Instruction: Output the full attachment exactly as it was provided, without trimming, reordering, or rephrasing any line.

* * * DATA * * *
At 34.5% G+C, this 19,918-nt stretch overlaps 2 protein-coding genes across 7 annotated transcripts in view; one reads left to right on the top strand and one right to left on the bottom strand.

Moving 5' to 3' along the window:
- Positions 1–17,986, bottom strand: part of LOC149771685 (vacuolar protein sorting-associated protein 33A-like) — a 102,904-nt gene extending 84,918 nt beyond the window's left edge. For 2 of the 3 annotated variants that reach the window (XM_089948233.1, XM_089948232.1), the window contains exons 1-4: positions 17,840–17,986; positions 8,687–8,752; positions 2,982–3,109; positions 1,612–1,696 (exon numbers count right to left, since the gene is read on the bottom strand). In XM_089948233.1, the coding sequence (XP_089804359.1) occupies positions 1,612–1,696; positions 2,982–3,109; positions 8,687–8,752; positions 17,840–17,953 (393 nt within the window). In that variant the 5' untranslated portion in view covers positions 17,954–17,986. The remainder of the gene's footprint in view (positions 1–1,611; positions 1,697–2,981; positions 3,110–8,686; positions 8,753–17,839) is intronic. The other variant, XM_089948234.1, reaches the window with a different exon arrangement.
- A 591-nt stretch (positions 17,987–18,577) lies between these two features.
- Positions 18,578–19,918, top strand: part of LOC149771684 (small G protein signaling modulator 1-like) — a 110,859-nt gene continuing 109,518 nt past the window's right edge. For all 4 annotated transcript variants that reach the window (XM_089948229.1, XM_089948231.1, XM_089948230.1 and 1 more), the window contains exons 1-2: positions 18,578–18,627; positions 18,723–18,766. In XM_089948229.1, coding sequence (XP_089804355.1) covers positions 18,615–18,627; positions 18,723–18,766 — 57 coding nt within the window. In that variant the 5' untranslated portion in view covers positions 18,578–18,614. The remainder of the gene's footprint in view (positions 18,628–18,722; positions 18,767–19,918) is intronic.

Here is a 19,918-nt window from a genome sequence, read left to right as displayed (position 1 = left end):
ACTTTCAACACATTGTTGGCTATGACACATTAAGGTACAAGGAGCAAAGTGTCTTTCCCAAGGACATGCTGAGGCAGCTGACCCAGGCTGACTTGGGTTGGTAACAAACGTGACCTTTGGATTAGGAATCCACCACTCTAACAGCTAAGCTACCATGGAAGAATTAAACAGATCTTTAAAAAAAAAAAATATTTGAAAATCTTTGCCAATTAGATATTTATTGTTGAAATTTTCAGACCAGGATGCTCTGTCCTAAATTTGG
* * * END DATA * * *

At 34.5% G+C, this 19,918-nt stretch overlaps 2 protein-coding genes across 7 annotated transcripts in view; one reads left to right on the top strand and one right to left on the bottom strand.

Moving 5' to 3' along the window:
- Positions 1–17,986, bottom strand: part of LOC149771685 (vacuolar protein sorting-associated protein 33A-like) — a 102,904-nt gene extending 84,918 nt beyond the window's left edge. For 2 of the 3 annotated variants that reach the window (XM_089948233.1, XM_089948232.1), the window contains exons 1-4: positions 17,840–17,986; positions 8,687–8,752; positions 2,982–3,109; positions 1,612–1,696 (exon numbers count right to left, since the gene is read on the bottom strand). In XM_089948233.1, the coding sequence (XP_089804359.1) occupies positions 1,612–1,696; positions 2,982–3,109; positions 8,687–8,752; positions 17,840–17,953 (393 nt within the window). In that variant the 5' untranslated portion in view covers positions 17,954–17,986. The remainder of the gene's footprint in view (positions 1–1,611; positions 1,697–2,981; positions 3,110–8,686; positions 8,753–17,839) is intronic. The other variant, XM_089948234.1, reaches the window with a different exon arrangement.
- A 591-nt stretch (positions 17,987–18,577) lies between these two features.
- Positions 18,578–19,918, top strand: part of LOC149771684 (small G protein signaling modulator 1-like) — a 110,859-nt gene continuing 109,518 nt past the window's right edge. For all 4 annotated transcript variants that reach the window (XM_089948229.1, XM_089948231.1, XM_089948230.1 and 1 more), the window contains exons 1-2: positions 18,578–18,627; positions 18,723–18,766. In XM_089948229.1, coding sequence (XP_089804355.1) covers positions 18,615–18,627; positions 18,723–18,766 — 57 coding nt within the window. In that variant the 5' untranslated portion in view covers positions 18,578–18,614. The remainder of the gene's footprint in view (positions 18,628–18,722; positions 18,767–19,918) is intronic.

Here is a 19,918-nt window from a genome sequence, read left to right as displayed (position 1 = left end):
ACTTTCAACACATTGTTGGCTATGACACATTAAGGTACAAGGAGCAAAGTGTCTTTCCCAAGGACATGCTGAGGCAGCTGACCCAGGCTGACTTGGGTTGGTAACAAACGTGACCTTTGGATTAGGAATCCACCACTCTAACAGCTAAGCTACCATGGAAGAATTAAACAGATCTTTAAAAAAAAAAAATATTTGAAAATCTTTGCCAATTAGATATTTATTGTTGAAATTTTCAGACCAGGATGCTCTGTCCTAAATTTGG